On the topic of key packages and autoremoval

What are they and how are they used

Key packages, what are they?

In order to run a (minimal) Debian system, there is a set of package that need to be available in a suite. Because we want ourselves and our users to be able to (re)build the software we ship in a given suite, build dependencies are needed in that suite too. Additionally, because we want to be able to install Debian, we also need the installer and its build-dependencies.

Given the above, there's a script (that runs as part of udd) that will calculate the current list of key packages. The script starts with all the binary packages of a given priority (standard, important and required) and a couple of hardcoded source packages and it recursively finds the corresponding source packages, the build-dependencies, the packages build by the source and the dependencies of those two cases until no new packages are found.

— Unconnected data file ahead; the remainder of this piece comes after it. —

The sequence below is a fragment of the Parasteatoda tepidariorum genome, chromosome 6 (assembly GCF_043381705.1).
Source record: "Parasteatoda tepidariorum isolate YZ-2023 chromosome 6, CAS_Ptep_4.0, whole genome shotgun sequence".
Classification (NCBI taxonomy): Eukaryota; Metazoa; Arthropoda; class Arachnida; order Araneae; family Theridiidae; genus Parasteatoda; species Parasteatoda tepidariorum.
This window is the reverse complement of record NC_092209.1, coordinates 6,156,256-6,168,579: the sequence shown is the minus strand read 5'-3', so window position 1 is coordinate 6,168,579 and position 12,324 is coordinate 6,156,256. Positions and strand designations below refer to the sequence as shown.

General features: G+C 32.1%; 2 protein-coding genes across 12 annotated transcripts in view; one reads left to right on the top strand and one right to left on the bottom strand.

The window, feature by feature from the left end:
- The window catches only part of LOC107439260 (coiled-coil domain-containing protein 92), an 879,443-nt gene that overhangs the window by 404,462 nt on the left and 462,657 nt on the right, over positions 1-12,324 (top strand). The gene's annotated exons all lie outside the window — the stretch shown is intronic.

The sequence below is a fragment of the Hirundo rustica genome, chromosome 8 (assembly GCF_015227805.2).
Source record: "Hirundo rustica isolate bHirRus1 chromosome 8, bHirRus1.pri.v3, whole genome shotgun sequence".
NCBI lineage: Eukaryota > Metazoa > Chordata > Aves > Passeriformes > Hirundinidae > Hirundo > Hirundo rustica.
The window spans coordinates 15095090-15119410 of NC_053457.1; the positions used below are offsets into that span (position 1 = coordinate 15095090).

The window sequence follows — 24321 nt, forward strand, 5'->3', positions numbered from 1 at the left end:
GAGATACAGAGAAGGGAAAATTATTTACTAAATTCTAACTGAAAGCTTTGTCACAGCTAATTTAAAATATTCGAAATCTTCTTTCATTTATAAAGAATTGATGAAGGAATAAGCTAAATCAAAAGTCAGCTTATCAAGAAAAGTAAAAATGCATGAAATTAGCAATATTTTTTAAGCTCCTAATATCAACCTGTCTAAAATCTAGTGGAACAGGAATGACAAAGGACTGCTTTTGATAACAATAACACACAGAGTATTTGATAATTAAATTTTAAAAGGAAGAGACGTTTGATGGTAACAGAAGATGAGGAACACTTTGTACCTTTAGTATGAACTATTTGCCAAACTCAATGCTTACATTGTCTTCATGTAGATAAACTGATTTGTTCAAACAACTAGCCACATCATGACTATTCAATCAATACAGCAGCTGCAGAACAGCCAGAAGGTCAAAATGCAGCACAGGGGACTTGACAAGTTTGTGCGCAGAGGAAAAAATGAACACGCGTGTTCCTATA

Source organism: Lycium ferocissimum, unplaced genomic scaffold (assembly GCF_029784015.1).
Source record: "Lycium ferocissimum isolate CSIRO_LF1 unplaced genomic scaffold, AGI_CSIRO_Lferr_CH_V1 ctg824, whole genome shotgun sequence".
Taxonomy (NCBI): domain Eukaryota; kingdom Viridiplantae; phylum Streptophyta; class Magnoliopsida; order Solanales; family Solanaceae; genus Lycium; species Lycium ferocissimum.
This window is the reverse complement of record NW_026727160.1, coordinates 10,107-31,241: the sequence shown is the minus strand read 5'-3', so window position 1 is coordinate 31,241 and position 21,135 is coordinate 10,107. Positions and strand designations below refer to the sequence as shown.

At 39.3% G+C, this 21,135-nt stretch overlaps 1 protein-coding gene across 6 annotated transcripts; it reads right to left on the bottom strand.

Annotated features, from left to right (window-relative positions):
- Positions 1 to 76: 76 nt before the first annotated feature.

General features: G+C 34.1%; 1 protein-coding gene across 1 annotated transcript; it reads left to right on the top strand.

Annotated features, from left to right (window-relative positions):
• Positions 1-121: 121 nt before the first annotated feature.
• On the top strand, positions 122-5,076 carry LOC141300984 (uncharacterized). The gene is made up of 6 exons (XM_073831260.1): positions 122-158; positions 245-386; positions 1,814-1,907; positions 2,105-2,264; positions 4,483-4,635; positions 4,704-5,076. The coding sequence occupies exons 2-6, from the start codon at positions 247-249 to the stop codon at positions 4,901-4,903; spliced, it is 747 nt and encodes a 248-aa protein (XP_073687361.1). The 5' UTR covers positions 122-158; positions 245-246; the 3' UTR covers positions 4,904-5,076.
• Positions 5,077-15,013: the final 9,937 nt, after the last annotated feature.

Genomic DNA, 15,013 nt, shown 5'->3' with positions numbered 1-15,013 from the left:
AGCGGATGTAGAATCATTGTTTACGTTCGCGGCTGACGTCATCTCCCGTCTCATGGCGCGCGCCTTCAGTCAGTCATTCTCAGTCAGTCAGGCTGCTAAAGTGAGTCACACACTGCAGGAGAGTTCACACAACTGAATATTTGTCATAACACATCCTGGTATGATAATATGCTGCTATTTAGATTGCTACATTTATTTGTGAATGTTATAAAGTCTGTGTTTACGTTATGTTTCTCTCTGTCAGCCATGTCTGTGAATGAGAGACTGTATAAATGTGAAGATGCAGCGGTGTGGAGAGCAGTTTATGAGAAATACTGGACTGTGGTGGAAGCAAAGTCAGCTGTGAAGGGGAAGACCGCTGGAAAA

How the list of key packages is used

Obviously having a list alone is nice but doesn't bring us anywhere. So, the Release Team uses this list to influence the autoremoval calculation and autoremoval hinting of source packages with Release Critical (RC) bugs. The autoremovals are serving two purposes. One, the state of testing is improving from the point of number of RC bugs. But more importantly, it creates a stronger incentive to solve RC bugs (by the maintainer or maintainers of reverse dependencies). As explained above, autoremoval doesn't work for key packages as it would leave us with a suite that doesn't work (or doesn't meet one of our core values), hence, we use the list to filter key package out from the autoremoval process by default.